New Consumer Products Safety Legislation in the U.S. (Product Standards and Certification)

WASHINGTON D.C. – 15 Feb 2008. Senator Mark Pryor (D-AR), Senate Commerce Committee Vice Chairman Ted Stevens (R-AK), and Senate Commerce Chairman Daniel Inouye (D-HI) today announced a Bipartisan agreement to protect children and consumers from dangerous toys and products. Pryor and Stevens reached an agreement they believe will lead to swift, bipartisan passage of the bill within the next few weeks.

“This legislation allows the CPSC to fight back against the tide of dangerous toys and products flooding our markets today,” Pryor said. “It infuses the agency with new resources, imposes testing requirements on children’s products, and arms the public with faster information when a potential problem emerges. Most of all, the safeguards in this bill should give parents piece of mind that they aren’t buying the next deathtrap disguised as a toy.”

Pryor and Stevens said the Consumer Product Safety Commission Reform Act will rebuild and reinvigorate the Consumer Product Safety Commission (CPSC). The CPSC is the federal agency charged with overseeing the safety of approximately 15,000 consumer products, including toys. The legislation will empower the agency to better protect consumers and their families from unsafe products and meet the challenges of today’s economy. Key elements of the legislation emphasize resources, product testing, disclosure and accountability.

Highlights of the legislation would:

Funding: Authorize funding levels for 7 years starting at $88.5 million in 2009 and increasing at a rate of 10 percent per year through 2015. For 2009 and 2010, an additional $40 million would be authorized to upgrade CPSC’s laboratories and $1 million would be authorized to research the safety of nanotechnology in products;

Civil Fines: Increase the civil fine penalty cap up to $20 million from the current level of $1.8 million;

Criminal Penalties: Increase criminal penalties to 5 years in jail for those who knowingly and willingly violate product safety laws;

Testing: Require third party safety certification of children’s products. Upon CPSC approval, proprietary labs will be allowed to test products if they would provide equal or greater consumer protection than the manufacturer’s use of a third party lab. Makes mandatory current toy safety standards promulgated by ASTM International, an independent standard-setting organization, and requires that toys be certified to the standards;

Labeling: Require manufacturers to label children’s products with tracking information useful to consumers and retailers in identifying recalled products;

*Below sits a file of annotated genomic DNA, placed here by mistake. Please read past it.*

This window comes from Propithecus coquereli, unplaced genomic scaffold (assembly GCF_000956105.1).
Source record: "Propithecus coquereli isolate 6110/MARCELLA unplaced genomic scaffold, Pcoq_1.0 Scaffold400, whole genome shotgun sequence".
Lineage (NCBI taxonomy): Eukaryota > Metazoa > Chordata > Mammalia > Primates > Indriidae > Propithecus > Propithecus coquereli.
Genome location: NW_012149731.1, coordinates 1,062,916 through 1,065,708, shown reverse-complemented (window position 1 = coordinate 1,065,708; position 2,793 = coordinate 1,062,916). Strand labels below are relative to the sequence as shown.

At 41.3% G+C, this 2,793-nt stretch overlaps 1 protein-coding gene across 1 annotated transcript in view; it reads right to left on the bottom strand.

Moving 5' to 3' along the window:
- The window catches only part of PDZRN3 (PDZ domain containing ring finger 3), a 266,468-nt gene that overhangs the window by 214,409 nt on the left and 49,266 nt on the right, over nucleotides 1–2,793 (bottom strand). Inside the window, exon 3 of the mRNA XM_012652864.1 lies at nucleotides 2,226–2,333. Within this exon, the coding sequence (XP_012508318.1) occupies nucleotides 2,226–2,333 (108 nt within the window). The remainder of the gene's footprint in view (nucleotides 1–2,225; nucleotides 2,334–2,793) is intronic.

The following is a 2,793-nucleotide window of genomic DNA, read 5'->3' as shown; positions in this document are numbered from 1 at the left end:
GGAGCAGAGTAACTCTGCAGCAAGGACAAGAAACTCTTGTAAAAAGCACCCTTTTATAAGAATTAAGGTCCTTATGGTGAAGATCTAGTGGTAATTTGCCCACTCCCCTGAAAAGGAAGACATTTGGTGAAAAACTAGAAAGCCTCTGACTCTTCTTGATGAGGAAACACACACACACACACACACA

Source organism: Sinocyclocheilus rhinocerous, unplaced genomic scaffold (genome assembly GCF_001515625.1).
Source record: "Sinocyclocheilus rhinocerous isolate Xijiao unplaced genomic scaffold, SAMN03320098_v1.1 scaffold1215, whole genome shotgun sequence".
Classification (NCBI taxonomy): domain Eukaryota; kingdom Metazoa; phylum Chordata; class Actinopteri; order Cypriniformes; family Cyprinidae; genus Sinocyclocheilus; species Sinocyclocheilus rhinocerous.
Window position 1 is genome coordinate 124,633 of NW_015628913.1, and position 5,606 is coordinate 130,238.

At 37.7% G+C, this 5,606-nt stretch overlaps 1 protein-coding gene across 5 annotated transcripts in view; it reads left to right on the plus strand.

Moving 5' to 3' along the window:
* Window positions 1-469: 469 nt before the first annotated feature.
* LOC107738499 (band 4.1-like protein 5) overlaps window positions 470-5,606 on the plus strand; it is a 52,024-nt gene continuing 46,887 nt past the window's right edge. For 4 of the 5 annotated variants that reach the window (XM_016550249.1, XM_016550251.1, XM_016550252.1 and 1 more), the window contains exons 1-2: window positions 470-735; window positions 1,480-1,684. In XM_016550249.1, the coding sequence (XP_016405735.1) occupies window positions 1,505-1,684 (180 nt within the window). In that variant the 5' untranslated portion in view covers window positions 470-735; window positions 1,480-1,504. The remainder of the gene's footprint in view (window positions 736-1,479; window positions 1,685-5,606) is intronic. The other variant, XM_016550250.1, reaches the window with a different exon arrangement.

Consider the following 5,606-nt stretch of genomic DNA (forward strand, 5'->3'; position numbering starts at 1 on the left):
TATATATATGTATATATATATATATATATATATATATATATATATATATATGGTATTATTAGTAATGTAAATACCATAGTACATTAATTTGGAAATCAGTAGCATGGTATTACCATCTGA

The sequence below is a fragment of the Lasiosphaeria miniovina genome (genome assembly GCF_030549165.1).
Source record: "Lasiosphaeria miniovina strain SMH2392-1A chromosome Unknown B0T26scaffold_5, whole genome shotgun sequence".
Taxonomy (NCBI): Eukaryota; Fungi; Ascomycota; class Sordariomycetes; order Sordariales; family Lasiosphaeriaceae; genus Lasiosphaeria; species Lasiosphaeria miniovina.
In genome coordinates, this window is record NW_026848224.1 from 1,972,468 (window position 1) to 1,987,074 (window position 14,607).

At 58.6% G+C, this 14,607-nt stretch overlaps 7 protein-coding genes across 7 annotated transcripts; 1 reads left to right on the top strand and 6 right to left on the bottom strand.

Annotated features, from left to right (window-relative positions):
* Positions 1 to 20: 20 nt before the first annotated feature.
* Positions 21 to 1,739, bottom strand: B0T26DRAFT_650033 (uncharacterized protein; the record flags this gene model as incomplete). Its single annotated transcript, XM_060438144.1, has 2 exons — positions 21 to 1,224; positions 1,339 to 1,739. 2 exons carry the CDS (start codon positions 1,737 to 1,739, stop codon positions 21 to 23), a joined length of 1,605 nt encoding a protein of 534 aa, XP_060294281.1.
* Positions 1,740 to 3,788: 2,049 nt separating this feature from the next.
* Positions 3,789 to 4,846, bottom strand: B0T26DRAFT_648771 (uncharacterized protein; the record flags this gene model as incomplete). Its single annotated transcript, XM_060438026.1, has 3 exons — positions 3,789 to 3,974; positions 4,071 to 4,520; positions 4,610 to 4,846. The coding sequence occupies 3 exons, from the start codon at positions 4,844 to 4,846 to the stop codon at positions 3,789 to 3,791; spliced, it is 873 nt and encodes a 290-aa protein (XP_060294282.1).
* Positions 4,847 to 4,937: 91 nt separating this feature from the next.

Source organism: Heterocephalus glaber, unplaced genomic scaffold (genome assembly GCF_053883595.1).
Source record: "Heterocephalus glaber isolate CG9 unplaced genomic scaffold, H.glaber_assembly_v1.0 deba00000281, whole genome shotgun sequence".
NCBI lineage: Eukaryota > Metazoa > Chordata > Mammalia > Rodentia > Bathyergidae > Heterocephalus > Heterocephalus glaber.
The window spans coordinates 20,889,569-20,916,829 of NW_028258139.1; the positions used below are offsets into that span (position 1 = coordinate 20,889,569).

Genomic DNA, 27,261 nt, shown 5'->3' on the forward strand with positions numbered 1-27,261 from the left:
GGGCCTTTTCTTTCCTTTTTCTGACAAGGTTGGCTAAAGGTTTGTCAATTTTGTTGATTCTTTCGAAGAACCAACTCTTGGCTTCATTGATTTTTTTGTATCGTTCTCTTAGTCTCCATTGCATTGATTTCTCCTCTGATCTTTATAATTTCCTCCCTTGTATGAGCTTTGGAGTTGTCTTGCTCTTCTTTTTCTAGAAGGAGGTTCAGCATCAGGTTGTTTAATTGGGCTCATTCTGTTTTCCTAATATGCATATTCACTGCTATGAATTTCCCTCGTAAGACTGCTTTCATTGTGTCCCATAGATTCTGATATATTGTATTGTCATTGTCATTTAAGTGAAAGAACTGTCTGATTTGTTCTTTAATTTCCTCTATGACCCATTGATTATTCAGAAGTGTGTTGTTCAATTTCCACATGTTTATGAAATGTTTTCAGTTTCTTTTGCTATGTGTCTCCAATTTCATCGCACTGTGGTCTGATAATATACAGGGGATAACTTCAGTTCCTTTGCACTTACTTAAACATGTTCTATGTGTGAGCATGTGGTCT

Lead: Ban lead in all children’s products;

Quorum: Allow a 2-member quorum to conduct official business for 9 months. The CPSC currently is without a quorum and cannot conduct business that requires Commission action such as a mandatory recall. Restores the Commission to five members instead of three members to prevent future absences of quorum;

Attorneys General: Allow state Attorneys General to obtain injunctive relief on behalf of its residents to enforce product safety laws;

Whistleblower Protections: Provide whistleblower protections for employees of manufacturers, retailers, importers, and government employees to shed light on any problems along the supply chain;

Recalled Products: Make it unlawful for retailers to sell a recalled product;

Rulemaking Process: Streamline the product safety rulemaking process to be more timely by eliminating a mandatory “Advanced Notice of Proposed Rulemaking” step; and

Public Disclosure: Establish a database to include any reports of injuries, illness, death or risk related to consumer products submitted by consumers, local, State or national government agencies, child care providers, physicians, hospitals, coroners, first responders, and the media. Allows the CPSC to expedite the disclosure of industry provided information in the interest of public health and safety.

Source: www.pryor.senate.gov

Click on this link to learn more about the U.S. Consumer Product Safety Commission

The U.S. Consumer Product Safety Commission is charged with protecting the public from unreasonable risks of serious injury or death from more than 15,000 types of consumer products under the agency’s jurisdiction. Deaths, injuries and property damage from consumer product incidents cost the nation more than $800 billion annually. The CPSC is committed to protecting consumers and families from products that pose a fire, electrical, chemical, or mechanical hazard. The CPSC’s work to ensure the safety of consumer products – such as toys, cribs, power tools, cigarette lighters, and household chemicals – contributed significantly to the decline in the rate of deaths and injuries associated with consumer products over the past 30 years.